Following up on yesterday's item, officials with the U.S. Bureau of Land Management backed off over the weekend at Cliven Bundy's Nevada ranch, deescalating a potentially dangerous situation. The underlying issues, however, haven't changed at all.
We're still looking at a situation in which in a rancher has been illegally grazing, ignoring federal laws, blowing off federal court rulings he disagrees with, and refusing to pay fines. Federal officials saw well-armed protestors and decided to scale back rather than risk bloodshed, but it wasn't long before everyone involved asked the same question: now what?
Nevada's senior senator, who also happens to be the Senate Majority Leader, weighed in late yesterday.
Senate Majority Leader Harry Reid weighed in on the tensions in his state between rancher Cliven Bundy and the Bureau of Land Management, saying, "It's not over."
"Well, it's not over," Reid told NBC's Nevada affiliate KRNV on Monday. "We can't have an American people that violate the law and then just walk away from it. So it's not over."
And that makes sense. Even among those who may be sympathetic to Bundy's situation -- members of his family have been cattle ranchers in that area for generations -- most fair-minded folks would probably concede that Americans can't ignore laws they don't like and prevent laws from being enforced through the threat of possible violence.
By this reasoning, of course "it's not over." As we discussed yesterday, there's an obvious problem with establishing a precedent that says Americans can disregard court orders.
Meanwhile, Bundy is weighing in on where things stand, too.
The New York Times talked the other day with a Louisiana voter named Patsy Edmondson, who lives in Rep. Vance McAllister's (R) West Monroe district. Asked about her congressman's extra-marital dalliance, after pledging to "defend our Christian way of life" during his campaign last year, Edmondson rolled her eyes at her state's "history of tawdry politics."
But she also added an interesting point.
A number of voters here identified a double standard in the Republican state leadership for denouncing Mr. McAllister but issuing no such rebuke to Senator David Vitter during a 2007 prostitution scandal. Mr. Vitter apologized for "a very serious sin in my past" and said he had asked for and received forgiveness from his wife and from God. He was re-elected to the Senate in 2010 and is considered as a favorite to succeed [current Gov. Bobby Jindal] in the 2015 governor's race.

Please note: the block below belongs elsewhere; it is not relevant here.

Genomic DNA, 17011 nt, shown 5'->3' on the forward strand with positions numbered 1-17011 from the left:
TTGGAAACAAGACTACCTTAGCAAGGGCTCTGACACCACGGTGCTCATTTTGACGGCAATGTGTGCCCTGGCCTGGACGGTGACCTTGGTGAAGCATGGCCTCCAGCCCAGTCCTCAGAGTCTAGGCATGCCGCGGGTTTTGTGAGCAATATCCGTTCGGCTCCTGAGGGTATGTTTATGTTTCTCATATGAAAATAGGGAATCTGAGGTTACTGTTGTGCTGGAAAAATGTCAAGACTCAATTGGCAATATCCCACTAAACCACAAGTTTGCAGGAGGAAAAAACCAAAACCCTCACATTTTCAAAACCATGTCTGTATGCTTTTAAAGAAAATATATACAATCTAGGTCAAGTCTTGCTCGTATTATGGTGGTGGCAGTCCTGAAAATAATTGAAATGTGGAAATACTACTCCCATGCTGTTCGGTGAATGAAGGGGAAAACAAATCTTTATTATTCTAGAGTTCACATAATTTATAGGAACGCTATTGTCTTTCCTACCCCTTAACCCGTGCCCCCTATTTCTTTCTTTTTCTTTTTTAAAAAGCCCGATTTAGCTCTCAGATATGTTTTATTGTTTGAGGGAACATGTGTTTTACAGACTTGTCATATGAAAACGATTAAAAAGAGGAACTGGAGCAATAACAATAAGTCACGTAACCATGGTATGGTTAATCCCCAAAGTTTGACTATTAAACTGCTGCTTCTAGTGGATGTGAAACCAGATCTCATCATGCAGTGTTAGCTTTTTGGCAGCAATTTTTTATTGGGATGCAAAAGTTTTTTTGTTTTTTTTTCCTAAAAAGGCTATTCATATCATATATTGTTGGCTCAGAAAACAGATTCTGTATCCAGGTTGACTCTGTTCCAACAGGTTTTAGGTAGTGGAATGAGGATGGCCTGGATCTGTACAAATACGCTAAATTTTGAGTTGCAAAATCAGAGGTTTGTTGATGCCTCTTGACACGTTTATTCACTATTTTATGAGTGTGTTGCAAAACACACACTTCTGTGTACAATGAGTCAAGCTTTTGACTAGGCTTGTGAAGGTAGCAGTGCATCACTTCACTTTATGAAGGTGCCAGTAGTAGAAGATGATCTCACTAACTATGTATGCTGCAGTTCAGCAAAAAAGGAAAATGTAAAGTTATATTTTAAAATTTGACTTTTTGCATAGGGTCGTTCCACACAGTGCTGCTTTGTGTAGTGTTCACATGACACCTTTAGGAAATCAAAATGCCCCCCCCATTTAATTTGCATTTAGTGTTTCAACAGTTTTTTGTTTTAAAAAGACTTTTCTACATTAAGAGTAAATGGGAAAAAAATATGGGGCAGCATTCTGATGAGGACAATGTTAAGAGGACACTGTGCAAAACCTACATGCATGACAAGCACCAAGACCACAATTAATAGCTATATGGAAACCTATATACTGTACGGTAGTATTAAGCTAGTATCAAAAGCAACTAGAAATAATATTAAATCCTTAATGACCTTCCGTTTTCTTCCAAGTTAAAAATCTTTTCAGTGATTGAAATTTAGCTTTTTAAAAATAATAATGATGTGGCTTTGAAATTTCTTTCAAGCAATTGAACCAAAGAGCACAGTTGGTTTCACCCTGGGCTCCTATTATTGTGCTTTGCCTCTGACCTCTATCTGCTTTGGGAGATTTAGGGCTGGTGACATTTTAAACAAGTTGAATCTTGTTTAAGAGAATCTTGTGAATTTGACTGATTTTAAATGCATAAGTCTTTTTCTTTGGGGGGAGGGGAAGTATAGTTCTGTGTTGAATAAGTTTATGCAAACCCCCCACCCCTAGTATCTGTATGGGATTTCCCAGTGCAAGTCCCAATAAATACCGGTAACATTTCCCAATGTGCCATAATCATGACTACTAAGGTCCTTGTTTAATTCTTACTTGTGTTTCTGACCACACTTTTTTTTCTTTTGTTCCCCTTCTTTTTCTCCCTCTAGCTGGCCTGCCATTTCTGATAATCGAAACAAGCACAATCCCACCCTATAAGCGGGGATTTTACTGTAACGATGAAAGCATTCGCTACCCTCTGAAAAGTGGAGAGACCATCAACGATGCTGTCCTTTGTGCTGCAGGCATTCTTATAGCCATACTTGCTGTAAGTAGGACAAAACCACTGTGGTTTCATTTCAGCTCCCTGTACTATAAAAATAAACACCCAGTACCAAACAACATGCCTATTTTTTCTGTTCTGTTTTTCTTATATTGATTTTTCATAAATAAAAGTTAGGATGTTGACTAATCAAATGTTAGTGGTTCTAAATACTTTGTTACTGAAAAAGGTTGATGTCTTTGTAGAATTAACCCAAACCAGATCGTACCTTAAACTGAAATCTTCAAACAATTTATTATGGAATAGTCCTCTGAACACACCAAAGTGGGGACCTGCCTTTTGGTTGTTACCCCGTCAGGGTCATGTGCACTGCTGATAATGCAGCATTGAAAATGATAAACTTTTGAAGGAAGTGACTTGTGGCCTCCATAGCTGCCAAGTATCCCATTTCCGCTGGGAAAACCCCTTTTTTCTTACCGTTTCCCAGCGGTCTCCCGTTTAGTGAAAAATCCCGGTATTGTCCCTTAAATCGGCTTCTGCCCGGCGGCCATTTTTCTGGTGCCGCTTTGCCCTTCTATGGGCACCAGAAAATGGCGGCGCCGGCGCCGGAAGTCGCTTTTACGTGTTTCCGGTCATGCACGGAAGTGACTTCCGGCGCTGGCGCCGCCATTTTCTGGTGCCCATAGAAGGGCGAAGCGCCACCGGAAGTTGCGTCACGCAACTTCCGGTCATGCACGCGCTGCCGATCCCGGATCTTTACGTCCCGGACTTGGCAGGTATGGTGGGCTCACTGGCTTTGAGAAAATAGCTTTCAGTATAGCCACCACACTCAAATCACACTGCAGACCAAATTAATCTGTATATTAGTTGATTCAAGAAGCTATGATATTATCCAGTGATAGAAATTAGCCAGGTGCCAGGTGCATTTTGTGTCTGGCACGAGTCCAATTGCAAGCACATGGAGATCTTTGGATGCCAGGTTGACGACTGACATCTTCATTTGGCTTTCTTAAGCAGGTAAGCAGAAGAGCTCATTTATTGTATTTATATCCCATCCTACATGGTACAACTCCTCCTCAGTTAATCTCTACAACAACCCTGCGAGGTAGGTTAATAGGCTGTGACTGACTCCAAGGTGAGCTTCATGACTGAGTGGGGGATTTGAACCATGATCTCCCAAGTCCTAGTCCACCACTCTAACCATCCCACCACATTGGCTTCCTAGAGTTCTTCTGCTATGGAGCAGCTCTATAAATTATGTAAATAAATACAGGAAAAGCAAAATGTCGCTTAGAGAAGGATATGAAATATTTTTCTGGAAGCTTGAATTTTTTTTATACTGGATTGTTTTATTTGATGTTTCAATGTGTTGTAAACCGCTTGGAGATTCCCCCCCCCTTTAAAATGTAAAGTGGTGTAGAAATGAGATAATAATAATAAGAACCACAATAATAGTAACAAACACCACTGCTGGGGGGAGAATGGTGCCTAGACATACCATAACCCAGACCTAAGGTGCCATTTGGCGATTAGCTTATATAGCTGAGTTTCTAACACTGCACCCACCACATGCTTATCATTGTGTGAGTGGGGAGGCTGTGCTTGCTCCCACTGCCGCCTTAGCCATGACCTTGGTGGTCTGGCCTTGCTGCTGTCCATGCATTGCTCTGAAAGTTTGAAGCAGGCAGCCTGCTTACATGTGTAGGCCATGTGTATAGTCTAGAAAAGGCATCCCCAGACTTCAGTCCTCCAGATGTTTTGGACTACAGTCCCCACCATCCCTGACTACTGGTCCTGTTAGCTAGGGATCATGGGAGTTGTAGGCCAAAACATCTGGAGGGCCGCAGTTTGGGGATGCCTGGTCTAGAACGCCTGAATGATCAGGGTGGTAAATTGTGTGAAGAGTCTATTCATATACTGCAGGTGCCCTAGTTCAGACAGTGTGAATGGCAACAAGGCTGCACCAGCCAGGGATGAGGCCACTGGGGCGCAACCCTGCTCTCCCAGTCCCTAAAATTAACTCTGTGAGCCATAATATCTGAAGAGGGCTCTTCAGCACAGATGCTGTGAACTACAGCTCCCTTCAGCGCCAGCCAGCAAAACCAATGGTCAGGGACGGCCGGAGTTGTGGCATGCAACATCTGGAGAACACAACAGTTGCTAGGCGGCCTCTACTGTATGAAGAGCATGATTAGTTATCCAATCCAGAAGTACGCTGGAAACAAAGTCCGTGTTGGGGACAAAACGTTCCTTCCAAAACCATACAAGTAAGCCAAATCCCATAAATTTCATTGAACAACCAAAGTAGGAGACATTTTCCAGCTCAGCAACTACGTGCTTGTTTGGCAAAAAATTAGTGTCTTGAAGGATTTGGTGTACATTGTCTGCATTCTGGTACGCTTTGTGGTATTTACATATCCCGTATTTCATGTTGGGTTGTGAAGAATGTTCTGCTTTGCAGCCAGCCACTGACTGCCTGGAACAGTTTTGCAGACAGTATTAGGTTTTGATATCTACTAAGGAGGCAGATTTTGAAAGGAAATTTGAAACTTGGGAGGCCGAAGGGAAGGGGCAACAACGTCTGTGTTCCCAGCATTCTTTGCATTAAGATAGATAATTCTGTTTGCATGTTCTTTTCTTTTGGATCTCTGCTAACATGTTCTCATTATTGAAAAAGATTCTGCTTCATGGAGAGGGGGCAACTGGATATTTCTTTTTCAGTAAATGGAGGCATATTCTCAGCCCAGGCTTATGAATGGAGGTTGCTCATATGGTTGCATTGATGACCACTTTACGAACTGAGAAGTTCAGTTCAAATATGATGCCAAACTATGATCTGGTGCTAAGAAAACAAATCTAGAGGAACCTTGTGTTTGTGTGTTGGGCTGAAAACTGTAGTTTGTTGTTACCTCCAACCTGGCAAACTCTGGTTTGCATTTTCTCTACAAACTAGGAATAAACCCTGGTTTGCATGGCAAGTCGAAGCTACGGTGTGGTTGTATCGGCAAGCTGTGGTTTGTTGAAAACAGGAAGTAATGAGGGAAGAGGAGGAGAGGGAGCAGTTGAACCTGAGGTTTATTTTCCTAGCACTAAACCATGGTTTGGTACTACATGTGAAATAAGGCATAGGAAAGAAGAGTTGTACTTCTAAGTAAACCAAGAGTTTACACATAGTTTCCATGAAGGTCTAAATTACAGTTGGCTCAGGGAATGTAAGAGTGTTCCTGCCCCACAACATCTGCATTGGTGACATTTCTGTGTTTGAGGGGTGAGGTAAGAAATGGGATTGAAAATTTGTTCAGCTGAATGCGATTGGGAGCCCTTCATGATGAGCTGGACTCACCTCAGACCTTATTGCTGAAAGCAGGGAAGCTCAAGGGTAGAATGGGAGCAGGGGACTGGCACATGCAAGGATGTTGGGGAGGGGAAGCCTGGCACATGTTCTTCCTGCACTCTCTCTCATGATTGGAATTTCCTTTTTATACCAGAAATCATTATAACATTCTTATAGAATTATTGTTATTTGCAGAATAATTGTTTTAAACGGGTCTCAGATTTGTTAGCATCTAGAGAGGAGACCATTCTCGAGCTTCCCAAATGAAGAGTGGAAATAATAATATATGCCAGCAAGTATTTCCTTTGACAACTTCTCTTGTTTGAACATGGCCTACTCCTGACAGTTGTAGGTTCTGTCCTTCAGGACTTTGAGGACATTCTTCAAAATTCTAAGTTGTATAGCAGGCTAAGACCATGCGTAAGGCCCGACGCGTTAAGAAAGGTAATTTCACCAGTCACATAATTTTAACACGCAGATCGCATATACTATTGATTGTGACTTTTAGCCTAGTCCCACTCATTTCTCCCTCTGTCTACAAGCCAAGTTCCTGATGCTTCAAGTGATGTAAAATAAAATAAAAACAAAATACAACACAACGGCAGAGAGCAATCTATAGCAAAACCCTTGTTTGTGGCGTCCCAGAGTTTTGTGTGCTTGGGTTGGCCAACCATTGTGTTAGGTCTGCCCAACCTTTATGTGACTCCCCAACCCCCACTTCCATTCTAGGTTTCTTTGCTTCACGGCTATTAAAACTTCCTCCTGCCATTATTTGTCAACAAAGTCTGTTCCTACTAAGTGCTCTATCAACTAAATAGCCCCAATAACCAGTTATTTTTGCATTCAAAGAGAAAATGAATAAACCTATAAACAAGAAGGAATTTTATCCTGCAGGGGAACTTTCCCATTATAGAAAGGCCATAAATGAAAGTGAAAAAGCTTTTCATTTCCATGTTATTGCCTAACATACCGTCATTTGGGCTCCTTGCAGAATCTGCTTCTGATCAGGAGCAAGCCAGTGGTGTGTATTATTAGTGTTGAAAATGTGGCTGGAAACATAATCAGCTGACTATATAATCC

Ms. Edmondson said the place to judge Mr. McAllister would be at the ballot box. "If Jindal is going to ask him to resign, why is it not right for David Vitter to resign?" she said.
I've been wondering that myself. In fact, it's tough to reconcile the competing standards: two Louisiana Republicans run as family-values conservatives, one gets caught with prostitutes, one gets caught kissing a staffer. The former remains in his party's good graces, wins re-election, and is poised for a promotion; the latter is persona non grata among his ostensible allies.
I think there's a rational explanation for the disjointed reactions, but we haven't heard any leading Republican officials address the question head on.
To that end, it was good to see reporters ask Louisiana's Republican governor yesterday why he's coming down hard on McAllister, while giving Vitter a pass.
A reunion at the finish line one year after the Boston Marathon bombings. (Boston Globe) Ukraine says it has begun military operation in the East. (NY Times) Republicans try to address 'war on women' with an army of young volunteers. (Washington Post) Social Security will stop seizing tax refunds to collect old debt. (Time)